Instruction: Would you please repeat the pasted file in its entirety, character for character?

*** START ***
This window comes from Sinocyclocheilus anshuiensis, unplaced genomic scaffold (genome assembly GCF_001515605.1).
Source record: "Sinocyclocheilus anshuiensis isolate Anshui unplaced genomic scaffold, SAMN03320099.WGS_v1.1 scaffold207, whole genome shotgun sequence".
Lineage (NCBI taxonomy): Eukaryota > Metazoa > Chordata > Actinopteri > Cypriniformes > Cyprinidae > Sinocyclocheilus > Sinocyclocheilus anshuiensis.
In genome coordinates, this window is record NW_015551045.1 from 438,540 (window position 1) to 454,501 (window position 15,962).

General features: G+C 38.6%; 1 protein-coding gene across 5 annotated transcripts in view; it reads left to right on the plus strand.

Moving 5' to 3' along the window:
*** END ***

This window comes from Sinocyclocheilus anshuiensis, unplaced genomic scaffold (genome assembly GCF_001515605.1).
Source record: "Sinocyclocheilus anshuiensis isolate Anshui unplaced genomic scaffold, SAMN03320099.WGS_v1.1 scaffold207, whole genome shotgun sequence".
Lineage (NCBI taxonomy): Eukaryota > Metazoa > Chordata > Actinopteri > Cypriniformes > Cyprinidae > Sinocyclocheilus > Sinocyclocheilus anshuiensis.
In genome coordinates, this window is record NW_015551045.1 from 438,540 (window position 1) to 454,501 (window position 15,962).

General features: G+C 38.6%; 1 protein-coding gene across 5 annotated transcripts in view; it reads left to right on the plus strand.

Moving 5' to 3' along the window: